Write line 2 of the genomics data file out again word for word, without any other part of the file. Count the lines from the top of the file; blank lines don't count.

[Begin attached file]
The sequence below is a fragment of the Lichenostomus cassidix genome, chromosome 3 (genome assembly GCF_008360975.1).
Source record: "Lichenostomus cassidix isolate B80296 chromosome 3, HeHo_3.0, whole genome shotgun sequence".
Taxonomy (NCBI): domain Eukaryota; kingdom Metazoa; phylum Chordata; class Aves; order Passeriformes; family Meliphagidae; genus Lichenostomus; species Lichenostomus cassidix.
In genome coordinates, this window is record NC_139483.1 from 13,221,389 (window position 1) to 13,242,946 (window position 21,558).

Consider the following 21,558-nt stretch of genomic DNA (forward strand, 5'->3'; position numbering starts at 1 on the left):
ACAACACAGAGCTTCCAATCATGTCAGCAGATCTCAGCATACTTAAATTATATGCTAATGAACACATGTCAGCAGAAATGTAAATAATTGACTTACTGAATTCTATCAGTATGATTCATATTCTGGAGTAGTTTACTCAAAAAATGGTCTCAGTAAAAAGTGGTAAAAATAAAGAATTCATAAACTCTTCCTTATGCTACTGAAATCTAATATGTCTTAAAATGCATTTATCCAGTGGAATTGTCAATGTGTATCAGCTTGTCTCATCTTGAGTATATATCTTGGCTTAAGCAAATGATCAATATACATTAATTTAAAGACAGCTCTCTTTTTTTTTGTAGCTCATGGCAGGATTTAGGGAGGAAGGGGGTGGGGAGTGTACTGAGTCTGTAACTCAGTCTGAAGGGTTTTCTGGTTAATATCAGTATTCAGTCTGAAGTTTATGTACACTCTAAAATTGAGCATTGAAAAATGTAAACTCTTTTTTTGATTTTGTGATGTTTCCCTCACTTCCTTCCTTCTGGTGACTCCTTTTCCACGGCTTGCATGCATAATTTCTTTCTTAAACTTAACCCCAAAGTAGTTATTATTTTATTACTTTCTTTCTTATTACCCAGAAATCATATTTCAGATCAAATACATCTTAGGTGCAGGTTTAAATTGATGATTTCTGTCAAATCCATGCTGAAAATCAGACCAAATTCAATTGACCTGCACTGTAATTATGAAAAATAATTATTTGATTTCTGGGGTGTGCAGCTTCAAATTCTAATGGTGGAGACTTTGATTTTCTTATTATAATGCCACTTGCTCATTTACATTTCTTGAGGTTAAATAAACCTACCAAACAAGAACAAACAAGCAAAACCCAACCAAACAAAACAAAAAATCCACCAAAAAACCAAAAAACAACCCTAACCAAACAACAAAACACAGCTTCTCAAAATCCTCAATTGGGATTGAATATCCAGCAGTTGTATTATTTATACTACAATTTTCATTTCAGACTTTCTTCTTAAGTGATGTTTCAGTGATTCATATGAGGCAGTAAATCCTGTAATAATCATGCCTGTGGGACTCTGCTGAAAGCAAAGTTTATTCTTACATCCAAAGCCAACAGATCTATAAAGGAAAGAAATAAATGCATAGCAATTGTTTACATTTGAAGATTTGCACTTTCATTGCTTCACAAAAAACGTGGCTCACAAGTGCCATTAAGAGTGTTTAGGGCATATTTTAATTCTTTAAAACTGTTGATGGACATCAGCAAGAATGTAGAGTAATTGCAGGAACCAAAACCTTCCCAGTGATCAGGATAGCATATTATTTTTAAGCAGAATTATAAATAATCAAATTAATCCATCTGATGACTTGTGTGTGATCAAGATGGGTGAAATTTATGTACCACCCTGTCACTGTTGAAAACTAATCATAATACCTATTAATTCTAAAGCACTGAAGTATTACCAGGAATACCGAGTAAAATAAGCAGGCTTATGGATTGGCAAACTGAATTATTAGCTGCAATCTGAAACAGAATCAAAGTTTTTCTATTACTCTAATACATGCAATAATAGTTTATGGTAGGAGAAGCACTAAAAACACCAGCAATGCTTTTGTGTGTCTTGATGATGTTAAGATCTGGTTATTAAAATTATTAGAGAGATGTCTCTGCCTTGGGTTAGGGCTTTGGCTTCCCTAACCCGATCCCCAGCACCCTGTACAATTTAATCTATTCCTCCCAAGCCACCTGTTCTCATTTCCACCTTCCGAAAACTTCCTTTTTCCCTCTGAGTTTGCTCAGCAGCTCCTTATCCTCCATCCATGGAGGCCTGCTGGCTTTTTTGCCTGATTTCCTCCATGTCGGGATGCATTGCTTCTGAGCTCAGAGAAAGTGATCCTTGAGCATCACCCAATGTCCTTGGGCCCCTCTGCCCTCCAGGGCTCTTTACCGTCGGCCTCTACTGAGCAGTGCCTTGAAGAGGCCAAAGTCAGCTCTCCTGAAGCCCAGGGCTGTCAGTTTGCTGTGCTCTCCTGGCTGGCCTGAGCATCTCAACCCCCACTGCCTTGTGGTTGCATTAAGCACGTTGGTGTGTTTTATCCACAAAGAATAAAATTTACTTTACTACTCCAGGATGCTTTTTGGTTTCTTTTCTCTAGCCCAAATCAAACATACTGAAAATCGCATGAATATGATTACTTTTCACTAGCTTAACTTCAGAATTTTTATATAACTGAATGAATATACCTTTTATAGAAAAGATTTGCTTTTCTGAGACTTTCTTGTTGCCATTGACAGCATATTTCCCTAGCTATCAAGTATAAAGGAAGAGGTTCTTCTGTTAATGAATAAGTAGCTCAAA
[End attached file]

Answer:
Source record: "Lichenostomus cassidix isolate B80296 chromosome 3, HeHo_3.0, whole genome shotgun sequence".